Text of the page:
There was a lovely story in Saturday's paper about a woman who lived in Japan for a while and was given a letter by a Japanese friend when she left - the sort of letter that you would want to treasure forever.
It made me think of all the letters I used to write, and so seldom do nowadays. When we were travelling, there was no email or Internet of course - let alone cellphones or GPS - so we wrote letters, or postcards (and often used to get lost), and most of the time nobody knew where we were until a week or so later when the letter arrived.
And years before that, when I was young, we had penpals - what a quaint idea that seems now! I was probably quite an annoying penpal because I would reply much quicker than the other person did, so they would always be owing me a letter.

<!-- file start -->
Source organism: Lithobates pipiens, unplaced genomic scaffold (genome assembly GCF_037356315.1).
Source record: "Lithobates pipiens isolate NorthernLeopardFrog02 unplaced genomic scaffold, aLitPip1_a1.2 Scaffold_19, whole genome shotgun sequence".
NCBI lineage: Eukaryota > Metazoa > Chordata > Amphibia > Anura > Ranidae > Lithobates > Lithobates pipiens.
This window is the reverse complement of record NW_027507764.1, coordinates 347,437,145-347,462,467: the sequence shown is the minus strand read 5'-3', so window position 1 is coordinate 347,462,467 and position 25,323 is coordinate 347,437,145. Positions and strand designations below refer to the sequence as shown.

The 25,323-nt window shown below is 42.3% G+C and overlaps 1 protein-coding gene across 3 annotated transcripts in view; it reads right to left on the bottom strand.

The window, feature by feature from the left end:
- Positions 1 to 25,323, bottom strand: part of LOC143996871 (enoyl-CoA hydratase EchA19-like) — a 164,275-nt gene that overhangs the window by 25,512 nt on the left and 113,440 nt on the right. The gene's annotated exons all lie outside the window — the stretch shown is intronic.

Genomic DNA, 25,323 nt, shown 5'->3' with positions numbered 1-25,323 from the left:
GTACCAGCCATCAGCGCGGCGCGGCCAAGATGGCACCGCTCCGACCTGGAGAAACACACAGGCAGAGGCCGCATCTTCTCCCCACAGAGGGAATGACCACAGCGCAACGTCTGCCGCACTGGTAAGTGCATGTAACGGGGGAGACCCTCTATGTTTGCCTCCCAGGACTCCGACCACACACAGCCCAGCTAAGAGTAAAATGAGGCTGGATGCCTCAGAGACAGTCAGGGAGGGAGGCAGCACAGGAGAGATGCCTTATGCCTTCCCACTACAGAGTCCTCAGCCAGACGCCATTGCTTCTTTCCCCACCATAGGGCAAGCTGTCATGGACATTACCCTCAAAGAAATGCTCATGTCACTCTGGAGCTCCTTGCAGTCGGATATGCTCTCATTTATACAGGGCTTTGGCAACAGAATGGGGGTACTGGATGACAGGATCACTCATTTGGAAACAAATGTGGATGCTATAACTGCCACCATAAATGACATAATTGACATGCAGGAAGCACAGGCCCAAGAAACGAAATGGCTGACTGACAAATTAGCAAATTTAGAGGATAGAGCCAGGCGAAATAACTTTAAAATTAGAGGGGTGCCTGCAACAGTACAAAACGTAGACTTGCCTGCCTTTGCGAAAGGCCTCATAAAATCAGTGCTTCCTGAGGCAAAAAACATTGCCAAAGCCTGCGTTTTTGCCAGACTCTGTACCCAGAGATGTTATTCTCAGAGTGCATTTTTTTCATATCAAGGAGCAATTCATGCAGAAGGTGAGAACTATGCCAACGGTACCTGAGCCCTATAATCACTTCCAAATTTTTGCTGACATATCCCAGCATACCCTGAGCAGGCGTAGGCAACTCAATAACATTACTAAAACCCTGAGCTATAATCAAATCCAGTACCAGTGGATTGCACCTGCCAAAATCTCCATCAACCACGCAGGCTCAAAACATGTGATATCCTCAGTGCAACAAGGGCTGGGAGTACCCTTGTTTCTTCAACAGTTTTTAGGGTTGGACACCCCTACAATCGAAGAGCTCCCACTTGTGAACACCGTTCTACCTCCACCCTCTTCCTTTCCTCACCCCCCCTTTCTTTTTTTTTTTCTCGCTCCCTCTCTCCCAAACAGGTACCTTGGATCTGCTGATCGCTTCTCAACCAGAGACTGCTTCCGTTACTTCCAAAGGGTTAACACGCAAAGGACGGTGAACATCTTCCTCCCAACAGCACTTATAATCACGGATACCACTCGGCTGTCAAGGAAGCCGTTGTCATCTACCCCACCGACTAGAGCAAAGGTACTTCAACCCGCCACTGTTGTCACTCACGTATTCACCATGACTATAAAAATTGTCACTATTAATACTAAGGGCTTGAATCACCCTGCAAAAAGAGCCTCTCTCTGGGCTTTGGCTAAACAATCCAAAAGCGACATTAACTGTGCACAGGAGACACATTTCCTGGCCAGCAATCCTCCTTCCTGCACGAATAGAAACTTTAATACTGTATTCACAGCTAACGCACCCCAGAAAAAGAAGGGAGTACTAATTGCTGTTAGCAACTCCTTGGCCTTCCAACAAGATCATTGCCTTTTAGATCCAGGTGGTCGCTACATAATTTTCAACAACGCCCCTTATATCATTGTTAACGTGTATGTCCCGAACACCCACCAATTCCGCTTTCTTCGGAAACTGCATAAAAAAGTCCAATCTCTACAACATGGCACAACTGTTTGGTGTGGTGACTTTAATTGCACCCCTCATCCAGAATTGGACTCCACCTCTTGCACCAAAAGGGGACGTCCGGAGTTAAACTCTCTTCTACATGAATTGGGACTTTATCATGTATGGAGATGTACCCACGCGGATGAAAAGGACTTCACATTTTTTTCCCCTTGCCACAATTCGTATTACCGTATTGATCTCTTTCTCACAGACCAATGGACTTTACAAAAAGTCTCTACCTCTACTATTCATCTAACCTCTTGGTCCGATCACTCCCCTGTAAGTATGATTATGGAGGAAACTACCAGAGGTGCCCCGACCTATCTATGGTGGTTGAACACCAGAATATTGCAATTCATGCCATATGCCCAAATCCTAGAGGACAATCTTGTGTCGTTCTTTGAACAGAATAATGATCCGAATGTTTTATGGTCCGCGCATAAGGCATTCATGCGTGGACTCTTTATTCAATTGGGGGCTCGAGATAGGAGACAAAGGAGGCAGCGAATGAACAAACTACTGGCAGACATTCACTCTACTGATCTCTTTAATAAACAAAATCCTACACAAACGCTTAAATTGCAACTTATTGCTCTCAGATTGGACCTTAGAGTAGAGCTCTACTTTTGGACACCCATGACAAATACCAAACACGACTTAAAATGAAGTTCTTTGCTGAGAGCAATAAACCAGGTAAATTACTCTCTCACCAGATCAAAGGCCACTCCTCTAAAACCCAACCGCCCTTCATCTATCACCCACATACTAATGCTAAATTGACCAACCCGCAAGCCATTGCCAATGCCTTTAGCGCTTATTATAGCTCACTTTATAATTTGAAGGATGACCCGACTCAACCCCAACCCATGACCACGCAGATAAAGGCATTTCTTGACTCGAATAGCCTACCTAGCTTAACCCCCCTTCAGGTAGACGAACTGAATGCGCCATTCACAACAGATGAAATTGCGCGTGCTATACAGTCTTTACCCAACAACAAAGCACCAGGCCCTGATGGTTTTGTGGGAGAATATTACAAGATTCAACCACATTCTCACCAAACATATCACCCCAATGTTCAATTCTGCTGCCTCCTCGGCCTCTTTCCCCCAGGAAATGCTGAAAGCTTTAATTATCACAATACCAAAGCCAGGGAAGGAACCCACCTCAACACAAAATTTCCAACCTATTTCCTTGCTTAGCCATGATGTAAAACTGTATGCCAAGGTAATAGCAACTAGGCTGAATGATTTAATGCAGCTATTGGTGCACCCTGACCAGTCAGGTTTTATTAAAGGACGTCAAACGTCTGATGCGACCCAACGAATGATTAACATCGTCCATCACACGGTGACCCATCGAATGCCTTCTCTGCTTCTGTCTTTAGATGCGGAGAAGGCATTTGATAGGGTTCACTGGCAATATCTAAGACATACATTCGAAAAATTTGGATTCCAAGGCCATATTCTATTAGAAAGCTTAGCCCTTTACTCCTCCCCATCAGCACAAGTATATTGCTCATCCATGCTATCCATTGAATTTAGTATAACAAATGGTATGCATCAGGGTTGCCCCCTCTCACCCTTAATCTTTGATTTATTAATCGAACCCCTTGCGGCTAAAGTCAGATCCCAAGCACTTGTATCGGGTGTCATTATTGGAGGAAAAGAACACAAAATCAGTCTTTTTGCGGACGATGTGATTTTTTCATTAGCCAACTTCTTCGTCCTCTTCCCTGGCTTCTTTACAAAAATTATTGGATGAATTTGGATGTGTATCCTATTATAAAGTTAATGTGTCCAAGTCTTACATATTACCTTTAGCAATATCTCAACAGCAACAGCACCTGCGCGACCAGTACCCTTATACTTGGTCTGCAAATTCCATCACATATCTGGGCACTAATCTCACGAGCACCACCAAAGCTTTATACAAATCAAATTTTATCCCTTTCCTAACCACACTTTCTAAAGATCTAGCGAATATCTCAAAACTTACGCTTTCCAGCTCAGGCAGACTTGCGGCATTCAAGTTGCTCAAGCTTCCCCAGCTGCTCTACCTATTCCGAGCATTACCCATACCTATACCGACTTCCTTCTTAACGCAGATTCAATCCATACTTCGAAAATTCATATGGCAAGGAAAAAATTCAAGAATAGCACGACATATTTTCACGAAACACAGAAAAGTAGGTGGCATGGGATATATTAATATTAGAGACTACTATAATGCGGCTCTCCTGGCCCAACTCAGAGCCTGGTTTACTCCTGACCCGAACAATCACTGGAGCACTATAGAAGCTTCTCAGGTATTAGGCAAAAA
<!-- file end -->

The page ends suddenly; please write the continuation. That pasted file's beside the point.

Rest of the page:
I do still have one faithful corespondent, who writes from the other side of the world, usually on the same sort of blue envelopes and paper (whereas mine in return are scribbled on scraps, because I no longer buy writing paper) and it's always a treat to find a real letter in the letterbox.
We talk a lot about how the publishing world is changing, less (unless you're a biographer) about how letters are vanishing from our lives. One of the things I love about them is that they are such a straightforward and uncomplicated way of writing. You're not worrying about how much or whether you'll get paid. Unless you're already rich and famous, you don't have an eye on possible publication. Your attention is on the person you're writing to, or perhaps on the scene in front of you, and you're writing out of (often) affection, or maybe another emotion like awe or wonder at some new sight you're encountering for the first time.
Sigh. No use fighting the tide, though. Letters, posties, even letterboxes probably won't be around for much longer.